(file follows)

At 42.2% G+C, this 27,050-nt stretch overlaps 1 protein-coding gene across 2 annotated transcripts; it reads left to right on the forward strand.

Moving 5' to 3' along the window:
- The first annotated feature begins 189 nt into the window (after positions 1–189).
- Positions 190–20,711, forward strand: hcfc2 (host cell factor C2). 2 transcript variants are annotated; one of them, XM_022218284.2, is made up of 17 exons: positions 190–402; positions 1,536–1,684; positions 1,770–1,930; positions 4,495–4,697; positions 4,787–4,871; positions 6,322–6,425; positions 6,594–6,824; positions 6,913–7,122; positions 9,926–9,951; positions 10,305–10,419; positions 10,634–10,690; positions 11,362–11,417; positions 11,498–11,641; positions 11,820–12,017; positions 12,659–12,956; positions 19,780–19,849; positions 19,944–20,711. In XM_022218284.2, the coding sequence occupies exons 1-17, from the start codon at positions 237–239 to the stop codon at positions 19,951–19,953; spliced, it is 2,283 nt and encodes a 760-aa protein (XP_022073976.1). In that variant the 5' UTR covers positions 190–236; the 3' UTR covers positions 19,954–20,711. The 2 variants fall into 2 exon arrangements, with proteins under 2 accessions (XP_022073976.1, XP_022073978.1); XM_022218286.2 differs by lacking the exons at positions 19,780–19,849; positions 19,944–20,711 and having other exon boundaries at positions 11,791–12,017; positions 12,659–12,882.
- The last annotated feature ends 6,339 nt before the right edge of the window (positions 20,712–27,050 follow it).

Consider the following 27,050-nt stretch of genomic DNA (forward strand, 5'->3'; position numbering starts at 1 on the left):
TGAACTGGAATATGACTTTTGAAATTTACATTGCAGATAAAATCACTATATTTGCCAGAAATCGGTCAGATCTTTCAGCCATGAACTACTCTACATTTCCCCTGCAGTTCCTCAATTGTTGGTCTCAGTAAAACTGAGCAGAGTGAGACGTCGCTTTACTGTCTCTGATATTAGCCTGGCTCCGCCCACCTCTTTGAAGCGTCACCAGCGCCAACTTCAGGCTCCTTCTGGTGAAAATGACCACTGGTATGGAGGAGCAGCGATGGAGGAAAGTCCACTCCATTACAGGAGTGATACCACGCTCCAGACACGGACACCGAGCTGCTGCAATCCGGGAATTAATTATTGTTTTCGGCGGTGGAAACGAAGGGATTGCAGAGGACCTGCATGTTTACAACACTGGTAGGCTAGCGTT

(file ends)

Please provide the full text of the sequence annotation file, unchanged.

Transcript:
At 42.2% G+C, this 27,050-nt stretch overlaps 1 protein-coding gene across 2 annotated transcripts; it reads left to right on the forward strand.

Moving 5' to 3' along the window:
- The first annotated feature begins 189 nt into the window (after positions 1–189).
- Positions 190–20,711, forward strand: hcfc2 (host cell factor C2). 2 transcript variants are annotated; one of them, XM_022218284.2, is made up of 17 exons: positions 190–402; positions 1,536–1,684; positions 1,770–1,930; positions 4,495–4,697; positions 4,787–4,871; positions 6,322–6,425; positions 6,594–6,824; positions 6,913–7,122; positions 9,926–9,951; positions 10,305–10,419; positions 10,634–10,690; positions 11,362–11,417; positions 11,498–11,641; positions 11,820–12,017; positions 12,659–12,956; positions 19,780–19,849; positions 19,944–20,711. In XM_022218284.2, the coding sequence occupies exons 1-17, from the start codon at positions 237–239 to the stop codon at positions 19,951–19,953; spliced, it is 2,283 nt and encodes a 760-aa protein (XP_022073976.1). In that variant the 5' UTR covers positions 190–236; the 3' UTR covers positions 19,954–20,711. The 2 variants fall into 2 exon arrangements, with proteins under 2 accessions (XP_022073976.1, XP_022073978.1); XM_022218286.2 differs by lacking the exons at positions 19,780–19,849; positions 19,944–20,711 and having other exon boundaries at positions 11,791–12,017; positions 12,659–12,882.
- The last annotated feature ends 6,339 nt before the right edge of the window (positions 20,712–27,050 follow it).

Consider the following 27,050-nt stretch of genomic DNA (forward strand, 5'->3'; position numbering starts at 1 on the left):
TGAACTGGAATATGACTTTTGAAATTTACATTGCAGATAAAATCACTATATTTGCCAGAAATCGGTCAGATCTTTCAGCCATGAACTACTCTACATTTCCCCTGCAGTTCCTCAATTGTTGGTCTCAGTAAAACTGAGCAGAGTGAGACGTCGCTTTACTGTCTCTGATATTAGCCTGGCTCCGCCCACCTCTTTGAAGCGTCACCAGCGCCAACTTCAGGCTCCTTCTGGTGAAAATGACCACTGGTATGGAGGAGCAGCGATGGAGGAAAGTCCACTCCATTACAGGAGTGATACCACGCTCCAGACACGGACACCGAGCTGCTGCAATCCGGGAATTAATTATTGTTTTCGGCGGTGGAAACGAAGGGATTGCAGAGGACCTGCATGTTTACAACACTGGTAGGCTAGCGTT